Massachusetts wraps up Steve Wynn sexual misconduct probe
The ongoing saga of the founder and former head of Wynn Resorts, Steve Wynn, is finally making some progress. After facing a string of sexual misconduct allegations that led to his decision to vacate the company, Wynn has been facing investigations by a number of jurisdictions, including Nevada and Massachusetts. Now, Massachusetts has said that it has completed its investigation of the case, but isn’t ready to release its findings.
The investigation was designed to determine if Steve Wynn had committed any violations and if Wynn Resorts had conducted itself in a manner that attempted to cover up the suspected activity. The embattled former boss has repeatedly denied that he did anything wrong, despite mounting evidence to the contrary.
Massachusetts has said that it won’t release the findings of its investigation in to Wynn, the company and its Encore Boston Harbor Project at least until after the Nevada courts that are hearing a case about the confidentiality of some of the evidence has completed. That evidence includes material sent by Wynn Resorts to the Massachusetts Gaming Commission (MGC) and reportedly involves communication between Steve Wynn and his lawyers. His lawyers argue that releasing that information would be a violation of client-attorney privacy.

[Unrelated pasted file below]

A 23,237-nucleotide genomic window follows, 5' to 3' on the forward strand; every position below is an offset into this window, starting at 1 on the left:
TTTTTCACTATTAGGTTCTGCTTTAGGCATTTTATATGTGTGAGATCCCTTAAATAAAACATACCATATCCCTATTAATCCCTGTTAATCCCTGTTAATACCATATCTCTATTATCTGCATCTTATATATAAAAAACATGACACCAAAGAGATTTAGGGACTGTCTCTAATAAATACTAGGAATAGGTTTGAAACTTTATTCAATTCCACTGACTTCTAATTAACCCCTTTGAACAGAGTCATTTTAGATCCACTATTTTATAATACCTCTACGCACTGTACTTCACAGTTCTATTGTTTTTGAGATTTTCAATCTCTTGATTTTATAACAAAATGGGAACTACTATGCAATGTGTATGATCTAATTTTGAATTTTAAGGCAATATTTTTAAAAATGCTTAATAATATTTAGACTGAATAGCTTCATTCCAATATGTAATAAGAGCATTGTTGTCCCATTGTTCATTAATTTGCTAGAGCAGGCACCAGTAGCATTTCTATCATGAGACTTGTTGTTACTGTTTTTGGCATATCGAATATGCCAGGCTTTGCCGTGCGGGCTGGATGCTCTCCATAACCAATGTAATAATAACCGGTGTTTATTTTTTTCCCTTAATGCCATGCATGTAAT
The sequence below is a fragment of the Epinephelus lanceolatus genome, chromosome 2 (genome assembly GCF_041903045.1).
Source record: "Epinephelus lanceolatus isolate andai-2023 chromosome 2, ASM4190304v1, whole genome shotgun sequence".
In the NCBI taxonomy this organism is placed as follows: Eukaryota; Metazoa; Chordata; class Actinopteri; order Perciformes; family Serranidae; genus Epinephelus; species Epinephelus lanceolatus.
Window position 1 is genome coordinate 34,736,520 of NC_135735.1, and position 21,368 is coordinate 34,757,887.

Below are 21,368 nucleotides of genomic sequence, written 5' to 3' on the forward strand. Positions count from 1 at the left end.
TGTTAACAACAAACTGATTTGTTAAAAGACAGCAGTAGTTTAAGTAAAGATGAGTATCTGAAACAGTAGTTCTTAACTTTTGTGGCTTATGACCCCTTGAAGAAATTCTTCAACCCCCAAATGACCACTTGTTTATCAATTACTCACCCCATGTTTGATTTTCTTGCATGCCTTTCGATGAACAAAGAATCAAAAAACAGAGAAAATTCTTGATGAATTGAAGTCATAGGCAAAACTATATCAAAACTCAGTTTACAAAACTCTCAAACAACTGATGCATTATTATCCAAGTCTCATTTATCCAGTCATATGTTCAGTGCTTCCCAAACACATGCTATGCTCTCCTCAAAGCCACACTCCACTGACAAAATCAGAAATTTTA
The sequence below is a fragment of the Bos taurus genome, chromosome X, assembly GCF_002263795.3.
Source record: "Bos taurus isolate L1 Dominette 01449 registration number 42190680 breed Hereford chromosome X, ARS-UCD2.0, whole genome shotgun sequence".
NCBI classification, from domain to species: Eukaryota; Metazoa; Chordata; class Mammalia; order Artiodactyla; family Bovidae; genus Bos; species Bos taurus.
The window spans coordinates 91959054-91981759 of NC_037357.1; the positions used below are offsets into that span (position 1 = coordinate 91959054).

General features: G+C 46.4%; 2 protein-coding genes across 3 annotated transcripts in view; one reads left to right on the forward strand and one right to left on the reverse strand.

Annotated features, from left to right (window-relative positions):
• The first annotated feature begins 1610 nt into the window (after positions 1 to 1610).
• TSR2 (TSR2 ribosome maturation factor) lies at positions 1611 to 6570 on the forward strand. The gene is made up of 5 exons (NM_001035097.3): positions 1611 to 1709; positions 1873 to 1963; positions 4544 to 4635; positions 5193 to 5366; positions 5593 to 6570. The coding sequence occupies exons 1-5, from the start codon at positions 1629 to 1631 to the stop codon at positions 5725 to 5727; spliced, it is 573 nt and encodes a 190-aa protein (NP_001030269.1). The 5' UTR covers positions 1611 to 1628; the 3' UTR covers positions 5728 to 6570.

According to a report by the Las Vegas Review-Journal from January 4, the Nevada courts are expected to keep in place the ban on public disclosure of the MGC’s findings. It also stated that the courts have advised Steve Wynn’s lawyers, the commission and Wynn Resorts to find a resolution that would lead to certain public documents being released. Steve Wynn continues to assert that the documents are privileged and cannot be made public.
Depending on how that arbitration goes, the MGC’s decision could be greatly influenced. The commission is currently trying to determine if Wynn Resorts should retain its license for the Encore Boston, a $2.6-billoin resort project that is expected to open this coming June. The MGC has repeatedly called into question the manner with which Wynn Resorts handled previous reporting of possible sexual misconduct charged levied against its former CEO.
Once the MGC receives the Nevada court’s ruling in writing, according to a report by Bloomberg, the commission will determine how to proceed. It will, at that time, look at what information, if any, needs to be redacted from the findings of its investigation.
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